How to be a positive body image
role model for children
Parents and carers play a significant role in shaping children’s body image from an early age. Words are powerful and can easily influence their perception of their bodies. It is important that we try to minimise negative comments about our own bodies, and equally as important that we vocalise the positive ones.
There are many ways that parents can encourage positive body image and strong self-esteem in their children.
watch your language
Teach your child that their personality, qualities and interests are more important than their appearance. Emphasise how their qualities are not related to their appearance.
Language such as “you are so kind” instead of “you are so pretty” reinforces that kindness is favoured over looks. It is important to communicate unconditional acceptance of your children so they know their value lies in their qualities, not their appearance.
Similarly, be careful of the language you use when reflecting on your own body. Children learn from observation and often model the behaviour of their parents. If children can see you dissatisfied or unhappy with your body, they can easily pick up this sentiment and form similar sentiments about themselves.
Celebrate diversity with your children and teach them that there is power in our uniqueness. People come in all different shapes, sizes and colours, and that ‘healthy’ is the only ideal type of body. Try making positive remarks about a range of body sizes, shapes and colours so that your child sees beauty in a wide variety of people.
model healthy eating habits
Health should always be the emphasis when it comes to our bodies. It is important to model a good relationship with food for our children, and focus on foods that fuel the body for lots of activities.
We all know that children need healthy foods like fruits and vegetables to grow and stay healthy, but we can easily forget that children also need to see us modeling a healthy relationship with food.
If you are someone who diets or “watches their weight”, be aware of the language and behaviour you display for your children. Could they be inadvertently assigning moral value to foods by watching you calorie count or restrict yourself? Be careful with the language used around ‘good’ versus ‘bad’ foods and instead focus on the nourishment that a balanced diet provides. Assigning moral value to foods can create an unhealthy relationship with food, which may result in guilt or shame when eating, increasing the risk of disordered eating behaviours.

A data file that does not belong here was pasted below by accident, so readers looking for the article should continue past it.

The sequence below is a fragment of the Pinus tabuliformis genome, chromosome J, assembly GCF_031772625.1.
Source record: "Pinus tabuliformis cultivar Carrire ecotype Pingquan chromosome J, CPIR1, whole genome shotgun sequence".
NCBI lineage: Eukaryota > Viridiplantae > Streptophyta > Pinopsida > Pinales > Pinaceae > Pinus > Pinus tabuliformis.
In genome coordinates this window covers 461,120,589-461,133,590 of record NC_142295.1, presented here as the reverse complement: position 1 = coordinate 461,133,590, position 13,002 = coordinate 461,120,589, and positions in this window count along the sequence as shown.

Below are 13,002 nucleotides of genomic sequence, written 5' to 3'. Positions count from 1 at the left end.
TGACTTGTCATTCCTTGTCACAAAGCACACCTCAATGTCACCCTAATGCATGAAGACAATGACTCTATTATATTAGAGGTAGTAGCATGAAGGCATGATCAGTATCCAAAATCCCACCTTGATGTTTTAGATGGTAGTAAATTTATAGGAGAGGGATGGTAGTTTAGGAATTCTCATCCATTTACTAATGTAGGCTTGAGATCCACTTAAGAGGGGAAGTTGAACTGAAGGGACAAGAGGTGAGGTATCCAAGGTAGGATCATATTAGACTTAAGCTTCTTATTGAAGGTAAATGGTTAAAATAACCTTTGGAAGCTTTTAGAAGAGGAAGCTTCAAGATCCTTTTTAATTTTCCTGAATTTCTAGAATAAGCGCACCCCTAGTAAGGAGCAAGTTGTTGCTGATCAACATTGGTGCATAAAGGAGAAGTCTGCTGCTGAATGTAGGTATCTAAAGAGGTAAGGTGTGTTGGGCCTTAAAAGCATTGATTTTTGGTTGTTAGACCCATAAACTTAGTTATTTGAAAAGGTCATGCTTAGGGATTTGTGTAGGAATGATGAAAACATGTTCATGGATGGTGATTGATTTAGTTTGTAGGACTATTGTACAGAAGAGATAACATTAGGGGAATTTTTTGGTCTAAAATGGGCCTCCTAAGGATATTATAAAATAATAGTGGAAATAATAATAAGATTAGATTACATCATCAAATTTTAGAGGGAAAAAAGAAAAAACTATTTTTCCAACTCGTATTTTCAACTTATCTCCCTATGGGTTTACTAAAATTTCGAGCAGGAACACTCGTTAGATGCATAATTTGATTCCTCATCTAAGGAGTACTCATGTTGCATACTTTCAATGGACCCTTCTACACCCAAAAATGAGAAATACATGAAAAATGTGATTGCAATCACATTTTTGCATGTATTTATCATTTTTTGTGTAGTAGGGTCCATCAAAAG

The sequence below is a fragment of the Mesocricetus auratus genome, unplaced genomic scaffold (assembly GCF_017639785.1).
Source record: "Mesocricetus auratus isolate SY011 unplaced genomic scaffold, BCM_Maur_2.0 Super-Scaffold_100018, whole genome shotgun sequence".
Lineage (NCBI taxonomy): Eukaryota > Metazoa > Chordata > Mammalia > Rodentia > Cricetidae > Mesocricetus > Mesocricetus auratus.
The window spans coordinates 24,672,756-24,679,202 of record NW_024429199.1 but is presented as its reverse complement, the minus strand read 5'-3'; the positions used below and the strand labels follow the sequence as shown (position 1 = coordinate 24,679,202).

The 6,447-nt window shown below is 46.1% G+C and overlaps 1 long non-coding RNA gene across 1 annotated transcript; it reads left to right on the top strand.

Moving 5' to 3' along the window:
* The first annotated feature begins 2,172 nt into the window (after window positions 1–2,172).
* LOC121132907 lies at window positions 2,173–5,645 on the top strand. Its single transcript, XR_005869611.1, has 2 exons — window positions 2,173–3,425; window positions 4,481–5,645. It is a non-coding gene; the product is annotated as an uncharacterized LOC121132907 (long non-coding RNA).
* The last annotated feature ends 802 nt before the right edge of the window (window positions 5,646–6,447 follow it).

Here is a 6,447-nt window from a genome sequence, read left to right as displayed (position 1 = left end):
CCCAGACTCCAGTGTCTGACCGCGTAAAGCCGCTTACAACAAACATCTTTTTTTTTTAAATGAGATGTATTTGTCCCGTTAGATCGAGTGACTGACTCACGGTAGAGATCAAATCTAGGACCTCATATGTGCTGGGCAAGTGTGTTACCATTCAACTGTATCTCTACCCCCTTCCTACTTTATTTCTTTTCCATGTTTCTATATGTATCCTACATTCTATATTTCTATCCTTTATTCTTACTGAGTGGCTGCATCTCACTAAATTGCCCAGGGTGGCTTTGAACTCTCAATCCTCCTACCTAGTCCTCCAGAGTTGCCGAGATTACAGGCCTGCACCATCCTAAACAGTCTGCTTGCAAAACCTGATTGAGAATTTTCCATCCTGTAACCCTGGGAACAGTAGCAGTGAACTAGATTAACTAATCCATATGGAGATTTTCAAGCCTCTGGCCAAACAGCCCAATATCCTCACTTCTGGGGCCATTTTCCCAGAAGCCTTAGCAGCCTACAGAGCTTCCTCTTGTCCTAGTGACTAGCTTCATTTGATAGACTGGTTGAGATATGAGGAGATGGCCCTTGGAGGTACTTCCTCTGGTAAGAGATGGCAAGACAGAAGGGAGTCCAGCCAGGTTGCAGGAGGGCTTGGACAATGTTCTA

Check out our Superhero Foods poster for ideas on how to communicate the benefits of certain foods.
compliment the behaviour, not the result
Confidence plays a significant role in children’s self-esteem, especially when they develop confidence in an ability rather than anything related to their appearance.
Focus on the behaviours and effort your child puts into achieving something, to emphasise the importance of the journey rather than the end product. For example, instead of saying “You’re so smart!” try, “Wow! You read that whole book and kept trying even when there were hard words!”
This places encouragement on behaviour, effort, dedication and focus, rather than ‘being smart’.
focus on fun for physical activities
Try to engage in regular exercise and focus on the enjoyment side of things, rather than to lose weight or gain muscle. Sports are a great way to stay active, feel better and have fun.
Family activities centering around physical activity (e.g. bike rides, walking the dog, swimming, tennis etc…) are a great way to keep the family active and encourage a healthy relationship with exercise.
teach media awareness
Teach your children to be critical of media messages and images that promote ‘ideal’ body types, such as thinness for girls and muscularity for boys.
Being media savvy is a great skill for children so that they can question and challenge Western society’s narrow ideals of attractiveness.
Explain that many of these images are edited to distort bodies and create the illusion of perfection, and that people are very different in real life.
Unfortunately, we cannot shelter our children from everything, and there may come a time where they pick up negative body image messages from peers or other adults. Actively listen to your children if they ever express concerns about their appearance and reassure them of how unique and important they are.
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